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US Chamber, Comcast ground net neutrality takeoff

The U.S. Chamber of Commerce and Comcast Corp said on Thursday they oppose the Federal Communications Commission’s proposal to reinstate landmark net neutrality rules, while major tech firms backed the plan.

The FCC in November voted to advance a proposal to assume new regulatory oversight over broadband internet rescinded under former President Donald Trump.

The Chamber called the plan “unlawful and unwise,” and argued it “will have significant negative impacts on investment, innovation, and unserved and underserved consumers.” Comcast said in a filing with the commission “there is no broadband market failure to justify the sweeping government takeover proposed here.”

The FCC voted in 2017 under Trump to reverse the rules that barred internet service providers from blocking or throttling traffic, or offering paid fast lanes, also known as paid prioritization, that were adopted under then President Barack Obama in 2015.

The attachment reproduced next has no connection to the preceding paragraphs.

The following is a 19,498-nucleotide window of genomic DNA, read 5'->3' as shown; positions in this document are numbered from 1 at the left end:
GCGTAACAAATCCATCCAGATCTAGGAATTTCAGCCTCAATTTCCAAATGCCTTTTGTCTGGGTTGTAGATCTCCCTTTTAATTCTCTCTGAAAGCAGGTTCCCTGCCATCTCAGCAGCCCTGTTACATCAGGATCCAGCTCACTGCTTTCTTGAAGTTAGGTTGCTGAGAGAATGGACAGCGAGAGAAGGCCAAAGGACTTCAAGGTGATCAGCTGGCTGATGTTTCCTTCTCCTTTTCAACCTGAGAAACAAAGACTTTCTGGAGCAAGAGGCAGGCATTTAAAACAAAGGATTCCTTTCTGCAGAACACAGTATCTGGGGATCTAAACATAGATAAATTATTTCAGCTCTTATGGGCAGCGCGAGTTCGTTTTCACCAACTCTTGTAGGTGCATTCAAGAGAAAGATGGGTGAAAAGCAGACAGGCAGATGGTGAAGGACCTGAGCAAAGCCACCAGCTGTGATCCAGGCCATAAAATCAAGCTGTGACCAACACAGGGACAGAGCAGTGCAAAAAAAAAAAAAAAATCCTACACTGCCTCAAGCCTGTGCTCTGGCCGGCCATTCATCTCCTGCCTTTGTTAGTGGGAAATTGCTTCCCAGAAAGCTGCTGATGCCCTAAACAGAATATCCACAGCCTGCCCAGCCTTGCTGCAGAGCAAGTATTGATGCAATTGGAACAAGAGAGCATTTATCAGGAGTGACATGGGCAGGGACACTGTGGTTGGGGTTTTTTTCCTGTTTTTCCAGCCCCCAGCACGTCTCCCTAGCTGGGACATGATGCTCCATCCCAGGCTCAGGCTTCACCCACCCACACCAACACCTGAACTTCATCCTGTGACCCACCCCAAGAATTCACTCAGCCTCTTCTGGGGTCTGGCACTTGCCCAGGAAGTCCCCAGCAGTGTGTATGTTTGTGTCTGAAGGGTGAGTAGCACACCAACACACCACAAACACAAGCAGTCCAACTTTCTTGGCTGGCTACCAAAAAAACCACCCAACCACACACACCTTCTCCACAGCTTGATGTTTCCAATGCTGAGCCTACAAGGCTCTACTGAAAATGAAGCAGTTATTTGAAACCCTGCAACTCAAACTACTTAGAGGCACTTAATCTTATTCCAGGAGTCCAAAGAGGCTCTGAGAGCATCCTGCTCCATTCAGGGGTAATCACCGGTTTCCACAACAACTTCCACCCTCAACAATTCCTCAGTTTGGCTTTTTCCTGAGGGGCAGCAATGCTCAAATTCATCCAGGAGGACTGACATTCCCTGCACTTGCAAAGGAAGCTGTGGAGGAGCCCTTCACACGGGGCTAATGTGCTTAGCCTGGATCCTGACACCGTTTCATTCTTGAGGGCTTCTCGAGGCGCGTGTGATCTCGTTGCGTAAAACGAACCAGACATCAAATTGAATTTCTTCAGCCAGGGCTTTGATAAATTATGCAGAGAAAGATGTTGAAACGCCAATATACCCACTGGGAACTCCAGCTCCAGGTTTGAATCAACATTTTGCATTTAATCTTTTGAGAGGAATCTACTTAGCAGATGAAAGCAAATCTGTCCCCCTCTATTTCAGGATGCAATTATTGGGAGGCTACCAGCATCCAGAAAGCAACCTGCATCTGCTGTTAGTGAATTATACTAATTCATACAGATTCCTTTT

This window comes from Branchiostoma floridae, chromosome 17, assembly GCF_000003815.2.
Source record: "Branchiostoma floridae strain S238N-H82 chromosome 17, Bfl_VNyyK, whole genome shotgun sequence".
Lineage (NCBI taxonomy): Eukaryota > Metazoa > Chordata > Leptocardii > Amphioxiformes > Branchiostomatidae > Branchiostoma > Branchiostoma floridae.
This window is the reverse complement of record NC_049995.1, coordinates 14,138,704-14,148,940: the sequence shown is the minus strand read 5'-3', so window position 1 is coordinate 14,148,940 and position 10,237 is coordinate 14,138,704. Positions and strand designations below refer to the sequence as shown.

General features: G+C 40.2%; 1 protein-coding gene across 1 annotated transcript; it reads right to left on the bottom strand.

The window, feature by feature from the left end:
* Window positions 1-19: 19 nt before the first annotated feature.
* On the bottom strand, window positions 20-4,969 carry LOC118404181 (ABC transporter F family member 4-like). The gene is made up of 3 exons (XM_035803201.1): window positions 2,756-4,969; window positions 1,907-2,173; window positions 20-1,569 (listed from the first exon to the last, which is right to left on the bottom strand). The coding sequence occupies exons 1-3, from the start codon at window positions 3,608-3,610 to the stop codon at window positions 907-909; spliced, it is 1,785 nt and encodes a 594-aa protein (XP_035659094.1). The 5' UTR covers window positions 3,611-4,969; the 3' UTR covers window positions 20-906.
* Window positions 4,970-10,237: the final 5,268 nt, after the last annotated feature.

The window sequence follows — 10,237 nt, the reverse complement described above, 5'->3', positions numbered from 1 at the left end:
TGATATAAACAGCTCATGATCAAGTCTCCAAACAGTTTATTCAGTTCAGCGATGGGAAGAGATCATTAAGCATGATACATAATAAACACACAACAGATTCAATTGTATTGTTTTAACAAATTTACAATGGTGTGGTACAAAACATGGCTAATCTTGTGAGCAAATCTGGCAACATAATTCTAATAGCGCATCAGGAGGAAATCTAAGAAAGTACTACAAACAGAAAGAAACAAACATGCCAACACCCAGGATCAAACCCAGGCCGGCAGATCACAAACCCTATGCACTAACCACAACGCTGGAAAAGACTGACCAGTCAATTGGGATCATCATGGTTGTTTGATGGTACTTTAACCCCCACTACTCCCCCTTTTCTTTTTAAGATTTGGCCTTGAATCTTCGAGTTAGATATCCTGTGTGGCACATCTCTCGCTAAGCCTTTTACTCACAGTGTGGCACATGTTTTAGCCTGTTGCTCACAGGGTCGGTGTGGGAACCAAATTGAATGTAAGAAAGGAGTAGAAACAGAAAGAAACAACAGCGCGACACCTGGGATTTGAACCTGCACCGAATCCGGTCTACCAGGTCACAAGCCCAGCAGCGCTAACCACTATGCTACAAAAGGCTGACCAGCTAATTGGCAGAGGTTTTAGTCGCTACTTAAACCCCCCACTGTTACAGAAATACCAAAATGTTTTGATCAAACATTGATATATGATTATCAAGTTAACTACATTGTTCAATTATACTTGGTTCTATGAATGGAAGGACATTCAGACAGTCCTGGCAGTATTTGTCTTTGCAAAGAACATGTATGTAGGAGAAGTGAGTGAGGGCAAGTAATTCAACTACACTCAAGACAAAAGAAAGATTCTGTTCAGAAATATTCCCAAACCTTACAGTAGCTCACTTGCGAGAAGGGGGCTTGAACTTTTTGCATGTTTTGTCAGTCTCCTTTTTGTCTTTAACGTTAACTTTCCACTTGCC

The Computer & Communications Industry Association, whose members include, Apple, Alphabet and Meta Platforms, backed reinstatement saying “rules prohibiting blocking, throttling, paid prioritization, and unreasonable conduct must be reinstated to preserve open access to the internet.”

The vote to give the FCC wide authority over the internet comes after Democrats took majority control of the five-member FCC in October for the first time since President Joe Biden took office. Biden signed a July 2021 executive order encouraging the FCC to reinstate net neutrality rules.

FCC Chair Jessica Rosenworcel said “there is no expert agency ensuring that the internet is fast, open, and fair.”

Despite the 2017 repeal, a dozen states now have net neutrality laws or regulations in place. Industry groups abandoned legal challenges in 2022.

The New York Public Service Commission said it supported FCC plan to reinstate net neutrality but said New York and other states “should be recognized for their the ability to regulate issues of state or local concern” and opposed the FCC proposal to preeempt some state authority. Reuters

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